After switching the camera on, I activated the housing’s USB electronic, using its tiny switch. 3 LEDs indicate the status of the unit. A green light indicates that “everything is ready to go“ , a yellow light means “battery low“ and a red signifies that the unit is “out-of-order/malfunction“. The self-test takes only few seconds and the red light never blinked during my tests.

The same 3 control LED’s are mounted in the button units and can be monitored underwater.

As the housing does not have a top window to read the camera’s settings, it is advised to turn the camera on before going to dive, de-activate its “auto off“ function and set the camera’s LCD to “info“ so that it displays the camera’s settings such as ISO, aperture, shutter etc.

If you forget this step you would have to shoot blind. As there is no button to switch the camera on or off, it might be a good idea not to forget to switch the camera on before finally closing the housing and hopping in the water.

Camera mounted in the housing and the camera’s „info“ screen activated. It is a good idea to switch off the “auto off“ of the LCD screen.

During my tests, I was out for diving for 8 hours every day and after returning to the hotel, the camera battery was still at 25%, enough to transfer all my pictures to the computer.

Some photographers prefer to shut down their cameras between dives to save battery charge. This require the housing to be opened. I did that too (being on a huge diveboat and a dry area) and, as the Leo II is self-drying within minutes, it wasn‘t really a big deal to open the housing inbetween my dives. Of course, doing this while sitting on a small RIB, rolling and yawing, in bad weather conditions, it would not be possible.

Mounting the backplate onto the housing was quick and easy as was mounting the port to the housing. The bayonet style port mount gives a good and safe feeling of “locked and tight“. When using zoom lenses (during my test I used a Tokina 10-17mm and a Sigma 10-20mm), assembling the zoom gear was easy but, as with all zoom gears, required a proper double-check. Better still, a triple check..or you may end up like me, wondering why the zoom is not working underwater.

A variety of flatports (some with manual focus control), extensions rings and domeports are also available. Easydive’s standard domeport (190mm diameter) worked well with my crop camera, however full-frame camera users would need a larger dome. Domeports are available as plastic (acrylic) and glass versions. There is also a mini-dome for CFWA shots available but I didn’t have it with me.

Shooting with the Leo II underwater:

Working with the Leo II housing. Here with the standard flatport, Easydive carbon strobe arms and Sea & Sea strobes. Thanks to Isabella Maffei for this photo.

When set up for wide-angle photography (Tokina 10-17mm lens, domeport, Easydive carbon strobe-arms plus 2 SeaandSea YS-D1 strobes) the housing was neutral underwater. I would consider adding a small trim weight of around 100 to 200 grams, beneath the domeport, just to keep the housing stable in the horizontal position (with a domeport attached, the housing slightly tends to trim in a “nose up“ position).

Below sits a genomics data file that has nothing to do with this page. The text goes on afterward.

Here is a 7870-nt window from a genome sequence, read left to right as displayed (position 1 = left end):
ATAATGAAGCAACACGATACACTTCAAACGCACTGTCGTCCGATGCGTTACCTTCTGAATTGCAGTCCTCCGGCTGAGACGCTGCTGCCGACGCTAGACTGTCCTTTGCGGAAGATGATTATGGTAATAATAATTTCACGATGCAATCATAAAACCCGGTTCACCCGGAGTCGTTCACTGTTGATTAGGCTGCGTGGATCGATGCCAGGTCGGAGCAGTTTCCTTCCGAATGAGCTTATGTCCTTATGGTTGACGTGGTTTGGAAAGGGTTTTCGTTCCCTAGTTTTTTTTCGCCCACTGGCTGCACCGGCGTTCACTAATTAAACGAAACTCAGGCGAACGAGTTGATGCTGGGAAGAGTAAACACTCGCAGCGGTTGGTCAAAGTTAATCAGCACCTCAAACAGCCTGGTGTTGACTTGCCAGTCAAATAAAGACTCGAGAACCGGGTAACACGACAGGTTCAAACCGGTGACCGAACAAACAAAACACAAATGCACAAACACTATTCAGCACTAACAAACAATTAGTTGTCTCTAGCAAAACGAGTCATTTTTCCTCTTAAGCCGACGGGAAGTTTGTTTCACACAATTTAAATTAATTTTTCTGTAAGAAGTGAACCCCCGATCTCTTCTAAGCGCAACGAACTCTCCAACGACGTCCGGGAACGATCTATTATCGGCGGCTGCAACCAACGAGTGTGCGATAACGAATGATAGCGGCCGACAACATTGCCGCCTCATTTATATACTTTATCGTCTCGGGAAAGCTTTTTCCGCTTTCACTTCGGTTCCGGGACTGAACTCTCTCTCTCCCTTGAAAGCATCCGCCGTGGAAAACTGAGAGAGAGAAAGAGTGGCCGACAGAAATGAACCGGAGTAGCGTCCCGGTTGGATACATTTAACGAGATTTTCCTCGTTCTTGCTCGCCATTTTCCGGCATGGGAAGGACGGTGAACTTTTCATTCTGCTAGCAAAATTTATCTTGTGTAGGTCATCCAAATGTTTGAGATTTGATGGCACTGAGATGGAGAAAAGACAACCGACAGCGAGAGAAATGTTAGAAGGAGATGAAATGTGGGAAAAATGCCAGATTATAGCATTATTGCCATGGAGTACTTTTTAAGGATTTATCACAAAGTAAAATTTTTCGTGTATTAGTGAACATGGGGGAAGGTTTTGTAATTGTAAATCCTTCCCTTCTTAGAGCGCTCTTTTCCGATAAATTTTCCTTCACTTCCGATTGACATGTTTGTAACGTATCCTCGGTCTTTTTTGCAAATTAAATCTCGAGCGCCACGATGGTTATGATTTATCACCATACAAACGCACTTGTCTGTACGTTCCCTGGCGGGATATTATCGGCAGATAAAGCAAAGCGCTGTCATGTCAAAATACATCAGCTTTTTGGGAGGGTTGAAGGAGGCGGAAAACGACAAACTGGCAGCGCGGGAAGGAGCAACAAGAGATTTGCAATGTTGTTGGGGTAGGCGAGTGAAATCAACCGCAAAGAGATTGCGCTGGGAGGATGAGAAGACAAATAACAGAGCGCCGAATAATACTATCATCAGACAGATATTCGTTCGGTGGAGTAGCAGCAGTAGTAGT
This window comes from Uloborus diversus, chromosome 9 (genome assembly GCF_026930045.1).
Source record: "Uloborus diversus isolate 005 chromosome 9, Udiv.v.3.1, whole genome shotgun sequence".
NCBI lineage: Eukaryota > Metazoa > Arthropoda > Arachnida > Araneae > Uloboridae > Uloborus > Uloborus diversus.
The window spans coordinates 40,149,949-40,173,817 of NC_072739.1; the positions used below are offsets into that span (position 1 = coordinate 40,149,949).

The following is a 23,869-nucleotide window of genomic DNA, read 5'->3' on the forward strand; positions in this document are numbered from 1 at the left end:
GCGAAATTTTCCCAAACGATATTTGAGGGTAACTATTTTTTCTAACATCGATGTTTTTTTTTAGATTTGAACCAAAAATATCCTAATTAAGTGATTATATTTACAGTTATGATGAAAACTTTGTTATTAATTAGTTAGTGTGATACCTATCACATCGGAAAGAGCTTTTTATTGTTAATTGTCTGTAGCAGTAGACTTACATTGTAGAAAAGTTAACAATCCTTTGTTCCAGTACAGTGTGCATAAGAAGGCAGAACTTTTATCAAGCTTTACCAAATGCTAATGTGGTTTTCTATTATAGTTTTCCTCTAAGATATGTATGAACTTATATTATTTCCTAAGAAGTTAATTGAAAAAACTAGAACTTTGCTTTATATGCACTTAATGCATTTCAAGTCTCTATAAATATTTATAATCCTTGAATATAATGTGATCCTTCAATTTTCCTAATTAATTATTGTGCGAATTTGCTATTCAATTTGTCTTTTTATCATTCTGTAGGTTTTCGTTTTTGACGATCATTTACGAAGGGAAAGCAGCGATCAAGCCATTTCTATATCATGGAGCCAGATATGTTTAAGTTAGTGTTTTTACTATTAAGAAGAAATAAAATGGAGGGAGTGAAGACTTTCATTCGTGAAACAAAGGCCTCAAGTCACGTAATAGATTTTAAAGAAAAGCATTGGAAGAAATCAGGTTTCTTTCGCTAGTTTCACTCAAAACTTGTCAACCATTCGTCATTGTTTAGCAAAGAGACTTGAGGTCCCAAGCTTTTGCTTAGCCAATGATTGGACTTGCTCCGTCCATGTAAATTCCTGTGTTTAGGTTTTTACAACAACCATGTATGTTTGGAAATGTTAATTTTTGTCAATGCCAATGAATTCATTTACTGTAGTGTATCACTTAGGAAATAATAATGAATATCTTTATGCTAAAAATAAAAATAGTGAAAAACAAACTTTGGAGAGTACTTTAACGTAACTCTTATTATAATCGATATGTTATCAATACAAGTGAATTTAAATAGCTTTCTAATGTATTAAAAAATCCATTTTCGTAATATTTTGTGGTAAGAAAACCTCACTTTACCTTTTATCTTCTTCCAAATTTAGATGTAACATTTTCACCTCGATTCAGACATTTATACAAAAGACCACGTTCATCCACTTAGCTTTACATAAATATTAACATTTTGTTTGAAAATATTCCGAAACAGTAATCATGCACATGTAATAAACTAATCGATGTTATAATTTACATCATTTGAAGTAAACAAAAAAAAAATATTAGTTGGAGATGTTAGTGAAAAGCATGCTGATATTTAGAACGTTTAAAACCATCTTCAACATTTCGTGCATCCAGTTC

I found the housing to be ergonomic and power-saving to use underwater and I never experienced any wrist ache. While swimming around and watching my students I’ve often held the housing with one finger. The 2 grips are very ergonomic and you just need your thumb(s) to access the control buttons and take your shots. Looking through the housings “viewfinder“ to take your first shot comes with a slight surprise: There is no viewfinder! The housing’s backplate holds 1 large polycarbonate window through which you look directly through the camera’s viewfinder. Although I was very suspicious of this to begin with, I have to say that it worked just great. Not as well compare with the magnified viewfinders supplied by SeaCam, Nauticam or Subal but sufficent for my needs.

For some camera models, Easydive also offers mini-viewfinders that replace the one of the camera, providing a larger field of view.

Although the “EasyFinder“ is not available for the Canon 7D I didn’t miss it.

I tend to shoot in full manual mode, so accessing shutter speed, aperture and ISO is basically all I need.

And this is the style of shooting that the Leo II is designed for. It took me only minutes to learn to use the housing “blindfolded“ as the buttons used to access shutter speed and aperture are easy to locate without looking at the button unit itself.

Changing ISO requires the pushing of two buttons at the same time, which sounds logical as I tend not to change the ISO for each shot I do.

Pressing the “photo“ button initiates focus and takes the shot. As I often work with half pressed shutter button on my camera, for composing pictures or just to follow shy marine animals with the autofocus, I was pleased to see that the housing provides a special “shortcut“ for this:

Pushing the “photo“ button for around 10 seconds changes its function: Whilst held in, it acts like a half-pressed shutter button and releasing it takes the shot. This comes handy with faster moving fishes. For non-moving subjects a second “Pre-Photo“ button exists. Once this is pressed, the camera focuses, calculates exposure and provides you with all nessessary information.

Changing shutter speed and aperture seems to work quickly, and I haven’t sensed any delay caused by the USB electronics. To review a pic after shooting it (I don’t do this after every shot, but sometimes I like to have a quick look) it is a good idea to set the camera to “display last image until any button is pressed“.